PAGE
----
Just your usual environmentalists are getting ready for "Moving Planet," this Saturday's global day of action to "move the planet beyond fossil fuels."
In Egypt, Sarah Rifaat is working with thousands of young people to create a "Human Nile" through the streets of Cairo to raise awareness about how global warming threatens local water supplies.
This spring, Sarah, who helps run the Cairo Cycling League, was in Tahrir Square handing out bike helmets to protesters. Now, she's proud to be helping move her country in a new direction.
"In Egypt, we've seen the amazing changes that can take place when people work together to move in a new direction," Sarah said. "We need the same sort of energy put towards addressing the climate crisis and moving away from fossil fuels."
In Libya, Dr. Satya Pal Bindra and a team of Libyan professors and engineers are organizing presentations in Tripoli, Garabouli and Nalut and hosting a rally at a local solar field to show that Libya's energy systems need not be tied to oil.
"We are making sure that our new Libyan political leaders get the message that our community is aware and getting prepared to move beyond fossil fuels," said Dr. Bindra.
In Ukraine, students are preparing for Kiev's Youth Power Shift Conference, a meeting of climate activists inspired by similar conferences in the United States.
In the Dominican Republic, students are getting ready to paint the country's first bike lane in Santo Domingo.
In India, thousands of people gathered in Andhra Pradesh for a public meeting on the impact of coal pollution in the region.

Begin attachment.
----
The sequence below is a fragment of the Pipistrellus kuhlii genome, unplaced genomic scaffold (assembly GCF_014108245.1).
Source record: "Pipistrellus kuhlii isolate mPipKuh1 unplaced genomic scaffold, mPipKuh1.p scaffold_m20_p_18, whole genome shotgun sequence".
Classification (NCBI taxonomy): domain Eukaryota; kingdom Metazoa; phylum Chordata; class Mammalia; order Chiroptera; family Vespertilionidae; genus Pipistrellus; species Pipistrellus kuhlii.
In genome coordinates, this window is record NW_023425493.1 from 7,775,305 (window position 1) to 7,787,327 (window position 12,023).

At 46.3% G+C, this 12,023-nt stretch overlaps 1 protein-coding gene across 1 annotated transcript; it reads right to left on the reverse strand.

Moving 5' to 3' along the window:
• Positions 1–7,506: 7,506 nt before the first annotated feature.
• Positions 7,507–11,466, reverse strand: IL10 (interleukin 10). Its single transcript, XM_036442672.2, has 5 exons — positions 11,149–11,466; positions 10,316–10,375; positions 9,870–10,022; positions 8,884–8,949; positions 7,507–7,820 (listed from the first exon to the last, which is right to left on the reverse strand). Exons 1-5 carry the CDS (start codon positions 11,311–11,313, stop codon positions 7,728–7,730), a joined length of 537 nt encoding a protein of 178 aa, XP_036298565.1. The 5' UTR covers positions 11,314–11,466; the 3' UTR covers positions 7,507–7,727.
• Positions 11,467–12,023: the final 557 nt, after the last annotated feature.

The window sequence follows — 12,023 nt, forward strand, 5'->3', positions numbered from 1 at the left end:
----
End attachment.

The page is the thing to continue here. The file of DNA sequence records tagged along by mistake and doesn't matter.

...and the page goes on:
And that's just the beginning: there are over 2,000 Moving Planet events planned in more than 170 countries. (You can click here to find an event near you). The size, scale and diversity of the day is a powerful reminder that no matter where we live, no matter who we are, we all share a common planet.
And it's a challenge for all of us to rethink our preconceptions of what the environmental movement looks and feels like.
"If we're going to win this global fight, we need a global movement," wrote Bill McKibben in an email to 350.org supporters last weekend. "When you're taking part [in Moving Planet] in your hometown, millions of others will be doing the same thing: on different continents, in different languages, but with the same idea in their minds and hearts. We're building local power and global power at the same time."
CNN called 350.org's first global mobilization, "the most widespread day of political action in the planet's history." Since then, the global climate movement has continued to grow in leaps and bounds. Saturday will be another major step forward. Join us!